THE Lord Advocate of Scotland will have to go to the Supreme Court in London and beg permission to bring them the case of Zain Taj Dean, the businessman who killed a man in Taiwan in a car smash and whose extradition has been refused by the Scottish courts because of conditions in Taiwanese prisons.

Lord Advocate James Wolffe QC was yesterday considering whether to appeal to the Supreme Court against the verdict of the Appeal Court, Scotland’s highest court of criminal justice, that the Crown should not be given permission to take the case to the Supreme Court under “devolution issues.”

The case is front page news in Taiwan, as he was the first extradition case from Britain to that country.

The businessman of Indian heritage has been vilified as absconding from justice, after he was given a four-year jail sentence in 2012 for killing a delivery driver in a road accident.

In a unique deal, the Scottish Government had said that Zain Dean could be extradited if prison conditions were similar to that in Scotland.

The High Court of Justiciary’s Appeal Court had already ruled that the extradition of Zain Dean to Taiwan would be incompatible with article three of the European Convention on Human Rights as a result of the conditions in Taipei prison, the only place he could be held.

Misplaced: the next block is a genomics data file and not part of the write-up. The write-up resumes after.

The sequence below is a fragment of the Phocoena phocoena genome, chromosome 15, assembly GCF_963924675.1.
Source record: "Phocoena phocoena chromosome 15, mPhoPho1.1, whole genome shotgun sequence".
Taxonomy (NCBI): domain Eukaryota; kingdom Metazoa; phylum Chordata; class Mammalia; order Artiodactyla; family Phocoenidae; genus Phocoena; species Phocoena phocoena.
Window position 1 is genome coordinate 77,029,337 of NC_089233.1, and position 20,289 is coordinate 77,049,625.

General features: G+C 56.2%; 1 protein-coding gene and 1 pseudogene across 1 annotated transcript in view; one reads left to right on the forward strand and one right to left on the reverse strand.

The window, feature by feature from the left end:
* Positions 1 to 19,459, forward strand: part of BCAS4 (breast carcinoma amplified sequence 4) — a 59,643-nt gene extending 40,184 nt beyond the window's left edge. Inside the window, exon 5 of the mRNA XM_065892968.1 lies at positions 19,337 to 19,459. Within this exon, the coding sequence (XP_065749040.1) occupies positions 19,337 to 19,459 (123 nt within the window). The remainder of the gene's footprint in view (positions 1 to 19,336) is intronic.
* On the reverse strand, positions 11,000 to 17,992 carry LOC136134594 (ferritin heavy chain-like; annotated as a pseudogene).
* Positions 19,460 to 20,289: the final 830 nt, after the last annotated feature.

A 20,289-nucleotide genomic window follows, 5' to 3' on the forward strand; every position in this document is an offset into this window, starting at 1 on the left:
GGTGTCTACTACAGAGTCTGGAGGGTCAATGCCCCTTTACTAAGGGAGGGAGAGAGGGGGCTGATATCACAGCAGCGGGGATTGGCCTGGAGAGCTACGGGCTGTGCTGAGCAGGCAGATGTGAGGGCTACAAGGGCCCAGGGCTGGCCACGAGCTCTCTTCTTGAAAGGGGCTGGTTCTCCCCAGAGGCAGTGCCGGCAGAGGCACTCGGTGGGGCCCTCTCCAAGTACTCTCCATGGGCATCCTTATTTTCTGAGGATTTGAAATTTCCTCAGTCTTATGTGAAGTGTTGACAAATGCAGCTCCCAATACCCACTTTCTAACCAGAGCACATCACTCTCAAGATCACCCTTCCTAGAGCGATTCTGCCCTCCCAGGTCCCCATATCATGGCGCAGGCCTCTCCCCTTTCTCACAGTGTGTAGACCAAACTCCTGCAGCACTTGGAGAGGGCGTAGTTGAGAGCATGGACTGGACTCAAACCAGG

Lawyers for Dean argued that Taipei prison suffered from extreme overcrowding and the staff to prisoner ratio was very low. They told the Appeal Court he could be submitted to a regime where sexual abuse, violence and suicide were all very much present and that there was a ‘cell-captain culture’ in which the strong ruled the weak. The court was told there were insufficient medical facilities and his notoriety was an additional problem in this case.

Dean was well-known and vilified in Taiwan and the special conditions proposed for his accommodation had caused further outrage in the local media.

The Appeal court split on the original verdict that Dean’s extradition was a breach of his human rights, and it has split 2-1 again.

Senator of the College of Justice Lady Paton stated: “In the view of the majority, the facts with which this case is concerned are quite unique. “Any other extradition treaty entered into by the Taiwanese authorities may be wholly different, involving different parties, different terms and a different factual background. It may be that, in such future treaties, article three of the European Convention on Human Rights would not apply.”